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Haouzi, P, Allioui, EM, Gille, JP, Bedez, Y, Tousseul, B & Chalon, B 2000, 'Stimulation of ventilation by normobaric hyperoxia in exercising dogs', Experimental Physiology, vol. 85, no. 6, pp. 829-838. https://doi.org/10.1111/j.1469-445X.2000.02035.x

Stimulation of ventilation by normobaric hyperoxia in exercising dogs. / Haouzi, Philippe; Allioui, E. M.; Gille, J. P.; Bedez, Y.; Tousseul, B.; Chalon, B.

In: Experimental Physiology, Vol. 85, No. 6, 01.01.2000, p. 829-838.

Research output: Contribution to journalArticle

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T1 - Stimulation of ventilation by normobaric hyperoxia in exercising dogs

AU - Haouzi, Philippe

AU - Allioui, E. M.

AU - Gille, J. P.

AU - Bedez, Y.

AU - Tousseul, B.

AU - Chalon, B.

PY - 2000/1/1

Y1 - 2000/1/1

N2 - In order to describe the factors which, during hyperoxic exercise, can counteract the chemoreceptor-mediated inhibition of ventilation by O2, minute ventilation (V̇) and the pulmonary gas exchange were studied breath-by-breath in four dogs running on a treadmill (5 km h-1) for 10 min during and following exposure to O2 of different durations. We found that a brief inhalation of O2 applied during the steady state of the V̇ response provoked a reduction in V̇ by 6.5±0.9 l min-1 whereas hyperoxia applied 2 min before the onset of exercise and maintained for 2.5 min during the running tests had a significantly weaker effect on V̇ (-1.8±0.2 l min-1, P<0.05). The rise in pulmonary CO2 output (V̇(CO2)) during the prolonged O2 exposure was less than in normoxic exercise leading to a deficit of CO2 eliminated by the lungs of 181 ml. The return to air breathing provoked a rise in V̇, which reached within 73 s a much higher level than the control tests (22.9 ± 3.6 vs. 19.5 ± 2.21 min-1, P<0.05); V̇ then subsided to control levels with a long exponential decline. The CO2 deficit during O2 breathing, was fully compensated after recovery in air within 6 min. No stimulatory effect on ventilation was observed at rest at the cessation of a similar exposure to O2 despite a higher end-tidal P(CO2) (+4 ± 1 mmHg) than in exercise. In conclusion, the stimulatory effect of O2 during exercise can be clearly revealed after recovery in air and seems to operate through a more complex mechanism than that thought to be involved at rest. We propose that the changes in CO2 stores in the exercising muscles could contribute to O2-induced stimulation during exercise, possibly through stimulation of muscle afferents responding to local circulatory changes. Finally, the observation that during continuous dopamine (DA) infusion (5 μg kg-1 min-1) the V(E) response to recovery in air was only a slow decrease, suggests that the arterial chemoreceptors potentiate O2-induced hyperventilation, or that the vascular actions of DA counteract part of the effects provoked by CO2 accumulation in the exercising muscles.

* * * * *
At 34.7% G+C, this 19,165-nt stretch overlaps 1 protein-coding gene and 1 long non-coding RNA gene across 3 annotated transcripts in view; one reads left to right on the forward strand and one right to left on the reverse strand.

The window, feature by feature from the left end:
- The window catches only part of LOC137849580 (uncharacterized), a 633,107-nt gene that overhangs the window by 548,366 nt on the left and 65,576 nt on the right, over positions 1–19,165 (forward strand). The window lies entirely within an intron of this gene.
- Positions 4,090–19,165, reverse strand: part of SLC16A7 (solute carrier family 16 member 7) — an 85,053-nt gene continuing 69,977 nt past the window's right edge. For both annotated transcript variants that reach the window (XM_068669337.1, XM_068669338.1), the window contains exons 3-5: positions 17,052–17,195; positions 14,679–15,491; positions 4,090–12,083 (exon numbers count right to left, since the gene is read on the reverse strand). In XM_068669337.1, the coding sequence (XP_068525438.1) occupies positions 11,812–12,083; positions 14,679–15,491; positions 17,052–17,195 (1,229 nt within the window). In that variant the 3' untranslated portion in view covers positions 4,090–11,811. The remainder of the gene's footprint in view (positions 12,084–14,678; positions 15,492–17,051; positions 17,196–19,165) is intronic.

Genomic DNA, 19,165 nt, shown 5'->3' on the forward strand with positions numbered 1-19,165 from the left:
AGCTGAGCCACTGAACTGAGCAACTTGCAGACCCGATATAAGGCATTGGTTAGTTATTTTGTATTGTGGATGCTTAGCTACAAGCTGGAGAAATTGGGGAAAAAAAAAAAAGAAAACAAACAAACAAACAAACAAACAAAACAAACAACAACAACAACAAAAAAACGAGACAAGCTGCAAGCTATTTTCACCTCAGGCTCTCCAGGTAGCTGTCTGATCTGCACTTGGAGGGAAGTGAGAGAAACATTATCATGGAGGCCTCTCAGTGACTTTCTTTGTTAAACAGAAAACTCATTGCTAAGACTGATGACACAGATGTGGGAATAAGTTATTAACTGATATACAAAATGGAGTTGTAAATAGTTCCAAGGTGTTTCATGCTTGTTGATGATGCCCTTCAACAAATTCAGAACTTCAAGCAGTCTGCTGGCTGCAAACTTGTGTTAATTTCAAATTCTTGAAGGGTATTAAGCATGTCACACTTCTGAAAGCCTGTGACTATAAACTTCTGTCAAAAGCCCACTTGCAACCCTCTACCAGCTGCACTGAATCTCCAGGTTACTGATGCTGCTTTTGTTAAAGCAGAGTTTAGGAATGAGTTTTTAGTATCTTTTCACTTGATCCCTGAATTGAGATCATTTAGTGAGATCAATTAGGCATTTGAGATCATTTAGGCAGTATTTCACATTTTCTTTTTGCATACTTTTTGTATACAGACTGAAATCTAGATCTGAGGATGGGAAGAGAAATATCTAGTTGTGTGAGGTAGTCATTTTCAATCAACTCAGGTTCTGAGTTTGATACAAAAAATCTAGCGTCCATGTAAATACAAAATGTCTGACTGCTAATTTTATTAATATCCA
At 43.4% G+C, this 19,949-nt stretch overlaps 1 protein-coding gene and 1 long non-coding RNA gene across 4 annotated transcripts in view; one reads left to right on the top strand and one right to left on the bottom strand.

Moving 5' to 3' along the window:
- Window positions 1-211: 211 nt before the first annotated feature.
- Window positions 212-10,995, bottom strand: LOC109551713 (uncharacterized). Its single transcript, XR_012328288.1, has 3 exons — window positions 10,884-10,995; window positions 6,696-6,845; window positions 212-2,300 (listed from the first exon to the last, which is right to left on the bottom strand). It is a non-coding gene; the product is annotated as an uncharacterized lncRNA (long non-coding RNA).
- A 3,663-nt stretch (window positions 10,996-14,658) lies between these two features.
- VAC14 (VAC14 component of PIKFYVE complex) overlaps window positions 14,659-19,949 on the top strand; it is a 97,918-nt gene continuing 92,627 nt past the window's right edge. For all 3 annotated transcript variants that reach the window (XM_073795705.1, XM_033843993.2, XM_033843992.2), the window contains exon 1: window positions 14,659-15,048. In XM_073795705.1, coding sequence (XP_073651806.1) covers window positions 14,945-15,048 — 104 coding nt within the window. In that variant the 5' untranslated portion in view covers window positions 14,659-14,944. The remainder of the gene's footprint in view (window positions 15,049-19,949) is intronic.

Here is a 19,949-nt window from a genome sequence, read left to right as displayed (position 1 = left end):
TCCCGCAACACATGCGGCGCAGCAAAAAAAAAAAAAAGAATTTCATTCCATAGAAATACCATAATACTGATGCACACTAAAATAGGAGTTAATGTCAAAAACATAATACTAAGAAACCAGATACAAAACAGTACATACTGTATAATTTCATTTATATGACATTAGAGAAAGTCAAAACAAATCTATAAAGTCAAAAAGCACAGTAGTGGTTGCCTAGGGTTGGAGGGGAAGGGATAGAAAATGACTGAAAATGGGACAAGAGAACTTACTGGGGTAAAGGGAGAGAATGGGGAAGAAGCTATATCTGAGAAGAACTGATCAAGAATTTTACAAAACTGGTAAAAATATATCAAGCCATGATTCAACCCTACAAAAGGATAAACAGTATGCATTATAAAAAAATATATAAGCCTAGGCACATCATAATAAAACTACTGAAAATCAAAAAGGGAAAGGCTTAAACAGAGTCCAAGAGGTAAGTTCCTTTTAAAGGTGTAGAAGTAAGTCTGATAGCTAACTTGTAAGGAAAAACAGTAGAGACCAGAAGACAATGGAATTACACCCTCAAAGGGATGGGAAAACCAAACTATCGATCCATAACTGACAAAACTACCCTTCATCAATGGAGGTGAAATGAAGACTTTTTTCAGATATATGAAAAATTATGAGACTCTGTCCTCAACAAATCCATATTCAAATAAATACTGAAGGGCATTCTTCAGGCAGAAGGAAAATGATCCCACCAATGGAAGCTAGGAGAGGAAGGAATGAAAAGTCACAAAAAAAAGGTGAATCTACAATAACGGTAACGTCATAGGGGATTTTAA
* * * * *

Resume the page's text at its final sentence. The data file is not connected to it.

AB - In order to describe the factors which, during hyperoxic exercise, can counteract the chemoreceptor-mediated inhibition of ventilation by O2, minute ventilation (V̇) and the pulmonary gas exchange were studied breath-by-breath in four dogs running on a treadmill (5 km h-1) for 10 min during and following exposure to O2 of different durations. We found that a brief inhalation of O2 applied during the steady state of the V̇ response provoked a reduction in V̇ by 6.5±0.9 l min-1 whereas hyperoxia applied 2 min before the onset of exercise and maintained for 2.5 min during the running tests had a significantly weaker effect on V̇ (-1.8±0.2 l min-1, P<0.05). The rise in pulmonary CO2 output (V̇(CO2)) during the prolonged O2 exposure was less than in normoxic exercise leading to a deficit of CO2 eliminated by the lungs of 181 ml. The return to air breathing provoked a rise in V̇, which reached within 73 s a much higher level than the control tests (22.9 ± 3.6 vs. 19.5 ± 2.21 min-1, P<0.05); V̇ then subsided to control levels with a long exponential decline. The CO2 deficit during O2 breathing, was fully compensated after recovery in air within 6 min. No stimulatory effect on ventilation was observed at rest at the cessation of a similar exposure to O2 despite a higher end-tidal P(CO2) (+4 ± 1 mmHg) than in exercise. In conclusion, the stimulatory effect of O2 during exercise can be clearly revealed after recovery in air and seems to operate through a more complex mechanism than that thought to be involved at rest. We propose that the changes in CO2 stores in the exercising muscles could contribute to O2-induced stimulation during exercise, possibly through stimulation of muscle afferents responding to local circulatory changes. Finally, the observation that during continuous dopamine (DA) infusion (5 μg kg-1 min-1) the V(E) response to recovery in air was only a slow decrease, suggests that the arterial chemoreceptors potentiate O2-induced hyperventilation, or that the vascular actions of DA counteract part of the effects provoked by CO2 accumulation in the exercising muscles.